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Leuchars railway station

Leuchars railway station (/ˈljxərs/ (About this soundlisten) LEW-khərs) serves the towns of Leuchars and St Andrews in Fife, Scotland. Outside of Edinburgh, it is the only station on the Edinburgh-Dundee line at which all trains stop, including the Caledonian Sleeper. The station is the last northbound stop before Dundee.

Leuchars National Rail
Scottish Gaelic: Luacharas[1]
Leuchars Station, Fife.jpg
Local authorityFife
Coordinates56°22′30″N 2°53′37″W / 56.3751°N 2.8936°W / 56.3751; -2.8936Coordinates: 56°22′30″N 2°53′37″W / 56.3751°N 2.8936°W / 56.3751; -2.8936
Grid referenceNO449206
Station codeLEU
Managed byAbellio ScotRail
Number of platforms2
Live arrivals/departures, station information and onward connections
from National Rail Enquiries
Annual rail passenger usage*
2013/14Increase 0.510 million
2014/15Increase 0.514 million
2015/16Increase 0.561 million
2016/17Decrease 0.557 million
2017/18Increase 0.613 million
National RailUK railway stations
* Annual estimated passenger usage based on sales of tickets in stated financial year(s) which end or originate at Leuchars from Office of Rail and Road statistics. Methodology may vary year on year.

The station was built as Leuchars Junction station for the route over the Tay Bridge to Dundee, the previous Leuchars station being on the line to Tayport.

There are buses and taxis available to transfer passengers to nearby St. Andrews, which does not have its own railway station; integrated tickets with the destination "St Andrews Bus" are sold.

The station is located near Leuchars Station, a British Army installation, formerly RAF Leuchars airbase.

Station operator First ScotRail announced plans during March 2008 to erect a wind turbine to meet the electricity requirements of the station, and hope to generate a small surplus of electricity which they can sell back to the National Grid. Leuchars will be the first station to be powered this way, and if the project, which was funded by Transport Scotland proves successful, it may be rolled out across other stations.[2]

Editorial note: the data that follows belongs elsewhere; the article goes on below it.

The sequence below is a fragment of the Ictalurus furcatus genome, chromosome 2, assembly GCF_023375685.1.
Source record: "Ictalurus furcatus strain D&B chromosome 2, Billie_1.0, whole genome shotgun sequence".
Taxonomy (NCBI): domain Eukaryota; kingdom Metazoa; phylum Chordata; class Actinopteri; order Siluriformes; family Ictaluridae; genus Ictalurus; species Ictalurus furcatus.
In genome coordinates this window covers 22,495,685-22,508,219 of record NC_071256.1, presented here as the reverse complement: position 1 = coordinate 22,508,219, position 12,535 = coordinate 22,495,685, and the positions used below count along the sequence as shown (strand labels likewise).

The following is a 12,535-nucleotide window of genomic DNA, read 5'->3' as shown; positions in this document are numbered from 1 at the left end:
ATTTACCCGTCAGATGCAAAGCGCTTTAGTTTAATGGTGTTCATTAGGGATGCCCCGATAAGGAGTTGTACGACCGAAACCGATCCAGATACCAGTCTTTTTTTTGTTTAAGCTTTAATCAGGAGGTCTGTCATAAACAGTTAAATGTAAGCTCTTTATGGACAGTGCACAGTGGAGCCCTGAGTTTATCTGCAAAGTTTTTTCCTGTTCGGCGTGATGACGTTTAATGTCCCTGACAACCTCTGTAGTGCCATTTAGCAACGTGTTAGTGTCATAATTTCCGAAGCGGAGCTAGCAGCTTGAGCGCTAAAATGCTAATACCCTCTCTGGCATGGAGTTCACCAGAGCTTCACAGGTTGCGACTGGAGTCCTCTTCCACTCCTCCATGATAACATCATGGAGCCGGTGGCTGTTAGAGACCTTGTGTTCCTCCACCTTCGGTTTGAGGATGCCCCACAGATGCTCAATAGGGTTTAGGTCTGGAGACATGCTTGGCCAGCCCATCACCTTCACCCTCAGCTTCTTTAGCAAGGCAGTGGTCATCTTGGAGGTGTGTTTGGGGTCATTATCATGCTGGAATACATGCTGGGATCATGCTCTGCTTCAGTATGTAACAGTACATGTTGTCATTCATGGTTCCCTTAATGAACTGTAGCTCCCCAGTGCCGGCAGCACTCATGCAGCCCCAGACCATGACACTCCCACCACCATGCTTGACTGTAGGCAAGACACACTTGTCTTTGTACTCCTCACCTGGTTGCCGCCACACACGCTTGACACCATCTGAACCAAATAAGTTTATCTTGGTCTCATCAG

The original station for Leuchars was some 45 chains (910 m) north of the current station and was opened on 17 May 1848. It became the junction for St Andrews on 1 July 1852. It was closed to passengers when Leuchars Junction opened on 1 June 1878 but reopened as "Leuchars (old)" six months later. It finally closed to passengers on 3 October 1921 and to goods on 6 November 1967.[3]

Leuchars Junction opened on the current site, just south of the junction for the Tay Bridge, on 1 June 1878. It consisted of an island platform with a south facing bay for branch line trains for St Andrews, and a north facing bay for trains on the old main line to Tayport.[4]

On 30 June 1913, the station buildings at Leuchars Junction burnt to the ground. This was widely believed to be arson by suffragettes.[5] The current buildings are those of the 1913 rebuilding. After the closure of the Tayport line in 1967 and the St Andrews branch on 6 January 1969 the station ceased to be a junction and the two bays were filled in. The station was subsequently renamed "Leuchars (for St Andrews)".


Weekday timetable[6]
Intercity trains

London North Eastern Railway

3 trains per day (tpd) to London King's Cross. These trains are from Aberdeen.

1 tpd to Leeds from Aberdeen.

4 tpd to Aberdeen. Three of these trains are from London King's Cross and the other, an early-morning service, is from Leeds.


CrossCountry operate two daily services out of Dundee (one starts from Aberdeen), one of which goes to Plymouth and the other continues to Penzance.

They also operate one train per day to Aberdeen and one to Dundee.

They operate one train a day each way between Edinburgh and Aberdeen - early morning northbound and late evening southbound.

Caledonian Sleeper:

1 tpd to London Euston via Edinburgh, Preston and Crewe.

1 tpd to Aberdeen.

Local trains

Abellio ScotRail:

2 tph to Edinburgh.

1 tph to Inverurie via Aberdeen. 1 tpd extended to Inverness.

1 tph to Arbroath.

See alsoEdit


  1. ^ Brailsford, Martyn, ed. (December 2017) [1987]. "Gaelic/English Station Index". Railway Track Diagrams 1: Scotland & Isle of Man (6th ed.). Frome: Trackmaps. ISBN 978-0-9549866-9-8.
  2. ^ "Turbine plan 'to power station'". BBC News Online. BBC. 24 March 2008. Retrieved 24 March 2008.
  3. ^ Hajducki et al., The St Andrews Railway (The Oakwood Press, 2008), p.278
  4. ^ Hajducki et al., The St Andrews Railway (The Oakwood Press, 2008), p.73
  5. ^ Hajducki et al., The St Andrews Railway (The Oakwood Press, 2008), p.92
  6. ^ GB eNRT May 2016 Edition, Tables 26, 51, 229 & 402 (Network Rail)

External linksEdit